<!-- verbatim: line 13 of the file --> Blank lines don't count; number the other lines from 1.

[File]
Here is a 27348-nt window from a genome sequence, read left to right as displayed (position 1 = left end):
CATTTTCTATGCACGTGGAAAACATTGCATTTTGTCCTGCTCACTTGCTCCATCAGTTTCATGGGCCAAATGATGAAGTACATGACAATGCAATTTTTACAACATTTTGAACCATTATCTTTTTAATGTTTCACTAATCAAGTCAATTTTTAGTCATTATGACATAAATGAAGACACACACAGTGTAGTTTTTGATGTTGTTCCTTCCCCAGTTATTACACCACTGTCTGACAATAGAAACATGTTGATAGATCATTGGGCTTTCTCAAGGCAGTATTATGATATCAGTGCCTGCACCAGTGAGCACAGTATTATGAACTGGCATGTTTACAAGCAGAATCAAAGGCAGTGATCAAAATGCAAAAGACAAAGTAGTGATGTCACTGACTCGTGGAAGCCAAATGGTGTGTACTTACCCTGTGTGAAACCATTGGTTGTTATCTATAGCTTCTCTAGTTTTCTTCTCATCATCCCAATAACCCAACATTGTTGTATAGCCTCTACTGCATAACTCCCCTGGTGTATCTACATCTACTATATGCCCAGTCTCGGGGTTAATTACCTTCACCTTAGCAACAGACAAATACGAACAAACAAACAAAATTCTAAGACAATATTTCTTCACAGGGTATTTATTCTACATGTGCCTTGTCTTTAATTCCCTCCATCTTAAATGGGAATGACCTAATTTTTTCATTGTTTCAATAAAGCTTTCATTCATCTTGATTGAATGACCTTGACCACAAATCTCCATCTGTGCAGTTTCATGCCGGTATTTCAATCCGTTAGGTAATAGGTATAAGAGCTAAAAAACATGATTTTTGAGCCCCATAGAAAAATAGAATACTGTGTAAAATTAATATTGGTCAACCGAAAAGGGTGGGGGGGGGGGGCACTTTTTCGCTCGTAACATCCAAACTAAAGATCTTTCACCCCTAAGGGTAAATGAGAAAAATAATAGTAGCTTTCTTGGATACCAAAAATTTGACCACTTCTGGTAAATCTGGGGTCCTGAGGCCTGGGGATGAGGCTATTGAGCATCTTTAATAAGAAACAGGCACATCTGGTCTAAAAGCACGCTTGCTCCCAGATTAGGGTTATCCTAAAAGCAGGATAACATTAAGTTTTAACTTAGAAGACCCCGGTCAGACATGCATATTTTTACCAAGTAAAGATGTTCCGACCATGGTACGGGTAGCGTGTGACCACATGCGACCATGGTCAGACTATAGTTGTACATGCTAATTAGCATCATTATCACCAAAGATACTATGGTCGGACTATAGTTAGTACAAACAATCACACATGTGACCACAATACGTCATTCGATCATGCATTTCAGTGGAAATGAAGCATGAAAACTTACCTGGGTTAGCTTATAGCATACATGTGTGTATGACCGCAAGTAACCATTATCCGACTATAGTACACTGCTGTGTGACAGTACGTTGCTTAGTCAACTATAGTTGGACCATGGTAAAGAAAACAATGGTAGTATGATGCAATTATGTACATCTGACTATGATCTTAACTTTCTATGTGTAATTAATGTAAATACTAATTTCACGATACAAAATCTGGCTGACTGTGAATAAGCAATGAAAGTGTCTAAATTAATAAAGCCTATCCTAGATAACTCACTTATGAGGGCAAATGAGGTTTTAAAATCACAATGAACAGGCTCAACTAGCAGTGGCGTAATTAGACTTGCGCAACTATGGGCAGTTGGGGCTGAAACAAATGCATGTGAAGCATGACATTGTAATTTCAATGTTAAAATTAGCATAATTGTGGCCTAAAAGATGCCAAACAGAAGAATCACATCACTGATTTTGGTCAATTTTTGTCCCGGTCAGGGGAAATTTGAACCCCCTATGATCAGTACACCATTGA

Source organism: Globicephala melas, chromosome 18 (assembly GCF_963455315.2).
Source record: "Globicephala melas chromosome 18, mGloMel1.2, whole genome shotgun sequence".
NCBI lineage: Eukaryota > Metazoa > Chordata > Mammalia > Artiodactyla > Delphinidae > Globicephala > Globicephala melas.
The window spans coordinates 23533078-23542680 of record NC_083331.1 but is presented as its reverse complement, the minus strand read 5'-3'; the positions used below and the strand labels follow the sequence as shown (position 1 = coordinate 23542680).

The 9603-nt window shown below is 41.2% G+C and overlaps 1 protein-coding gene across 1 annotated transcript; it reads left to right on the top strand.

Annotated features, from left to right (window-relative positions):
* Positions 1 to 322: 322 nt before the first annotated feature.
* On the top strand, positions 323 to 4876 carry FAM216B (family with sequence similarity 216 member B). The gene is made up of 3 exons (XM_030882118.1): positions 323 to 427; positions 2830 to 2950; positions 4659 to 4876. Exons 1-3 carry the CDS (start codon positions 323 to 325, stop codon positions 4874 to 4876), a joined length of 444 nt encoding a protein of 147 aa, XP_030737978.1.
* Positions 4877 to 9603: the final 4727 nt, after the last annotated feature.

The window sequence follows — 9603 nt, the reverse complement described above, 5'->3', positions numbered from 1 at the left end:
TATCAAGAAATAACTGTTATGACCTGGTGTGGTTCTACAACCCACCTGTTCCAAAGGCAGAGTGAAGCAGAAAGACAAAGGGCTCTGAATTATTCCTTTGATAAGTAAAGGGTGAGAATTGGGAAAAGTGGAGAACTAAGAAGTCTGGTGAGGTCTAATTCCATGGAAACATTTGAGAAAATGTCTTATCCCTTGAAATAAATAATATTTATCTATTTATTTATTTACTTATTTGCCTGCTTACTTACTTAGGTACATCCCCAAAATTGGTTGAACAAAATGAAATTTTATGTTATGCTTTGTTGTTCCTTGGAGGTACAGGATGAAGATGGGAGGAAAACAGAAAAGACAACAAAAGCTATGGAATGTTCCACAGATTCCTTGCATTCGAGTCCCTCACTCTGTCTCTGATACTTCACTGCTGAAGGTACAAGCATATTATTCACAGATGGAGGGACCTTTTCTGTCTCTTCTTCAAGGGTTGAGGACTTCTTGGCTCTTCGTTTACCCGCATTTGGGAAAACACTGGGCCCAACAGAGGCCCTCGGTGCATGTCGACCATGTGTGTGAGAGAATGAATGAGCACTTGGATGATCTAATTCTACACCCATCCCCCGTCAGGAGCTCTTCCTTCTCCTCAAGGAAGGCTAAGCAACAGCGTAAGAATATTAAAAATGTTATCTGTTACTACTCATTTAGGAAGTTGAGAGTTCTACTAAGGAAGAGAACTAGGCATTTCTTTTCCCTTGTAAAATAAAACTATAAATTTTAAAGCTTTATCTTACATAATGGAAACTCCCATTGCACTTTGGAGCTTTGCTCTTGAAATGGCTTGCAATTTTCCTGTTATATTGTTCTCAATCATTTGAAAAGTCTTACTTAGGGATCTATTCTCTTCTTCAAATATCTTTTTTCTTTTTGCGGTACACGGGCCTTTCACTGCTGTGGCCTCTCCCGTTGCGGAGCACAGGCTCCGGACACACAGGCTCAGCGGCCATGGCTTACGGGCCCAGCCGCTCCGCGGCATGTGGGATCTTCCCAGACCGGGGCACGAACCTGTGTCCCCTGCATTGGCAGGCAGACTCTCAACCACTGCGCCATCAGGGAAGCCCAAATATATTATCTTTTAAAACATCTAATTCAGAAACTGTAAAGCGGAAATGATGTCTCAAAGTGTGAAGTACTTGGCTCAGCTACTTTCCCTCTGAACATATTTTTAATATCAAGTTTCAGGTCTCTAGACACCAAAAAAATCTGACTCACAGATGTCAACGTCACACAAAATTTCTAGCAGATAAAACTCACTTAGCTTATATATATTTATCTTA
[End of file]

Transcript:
TATCAAGAAATAACTGTTATGACCTGGTGTGGTTCTACAACCCACCTGTTCCAAAGGCAGAGTGAAGCAGAAAGACAAAGGGCTCTGAATTATTCCTTTGATAAGTAAAGGGTGAGAATTGGGAAAAGTGGAGAACTAAGAAGTCTGGTGAGGTCTAATTCCATGGAAACATTTGAGAAAATGTCTTATCCCTTGAAATAAATAATATTTATCTATTTATTTATTTACTTATTTGCCTGCTTACTTACTTAGGTACATCCCCAAAATTGGTTGAACAAAATGAAATTTTATGTTATGCTTTGTTGTTCCTTGGAGGTACAGGATGAAGATGGGAGGAAAACAGAAAAGACAACAAAAGCTATGGAATGTTCCACAGATTCCTTGCATTCGAGTCCCTCACTCTGTCTCTGATACTTCACTGCTGAAGGTACAAGCATATTATTCACAGATGGAGGGACCTTTTCTGTCTCTTCTTCAAGGGTTGAGGACTTCTTGGCTCTTCGTTTACCCGCATTTGGGAAAACACTGGGCCCAACAGAGGCCCTCGGTGCATGTCGACCATGTGTGTGAGAGAATGAATGAGCACTTGGATGATCTAATTCTACACCCATCCCCCGTCAGGAGCTCTTCCTTCTCCTCAAGGAAGGCTAAGCAACAGCGTAAGAATATTAAAAATGTTATCTGTTACTACTCATTTAGGAAGTTGAGAGTTCTACTAAGGAAGAGAACTAGGCATTTCTTTTCCCTTGTAAAATAAAACTATAAATTTTAAAGCTTTATCTTACATAATGGAAACTCCCATTGCACTTTGGAGCTTTGCTCTTGAAATGGCTTGCAATTTTCCTGTTATATTGTTCTCAATCATTTGAAAAGTCTTACTTAGGGATCTATTCTCTTCTTCAAATATCTTTTTTCTTTTTGCGGTACACGGGCCTTTCACTGCTGTGGCCTCTCCCGTTGCGGAGCACAGGCTCCGGACACACAGGCTCAGCGGCCATGGCTTACGGGCCCAGCCGCTCCGCGGCATGTGGGATCTTCCCAGACCGGGGCACGAACCTGTGTCCCCTGCATTGGCAGGCAGACTCTCAACCACTGCGCCATCAGGGAAGCCCAAATATATTATCTTTTAAAACATCTAATTCAGAAACTGTAAAGCGGAAATGATGTCTCAAAGTGTGAAGTACTTGGCTCAGCTACTTTCCCTCTGAACATATTTTTAATATCAAGTTTCAGGTCTCTAGACACCAAAAAAATCTGACTCACAGATGTCAACGTCACACAAAATTTCTAGCAGATAAAACTCACTTAGCTTATATATATTTATCTTA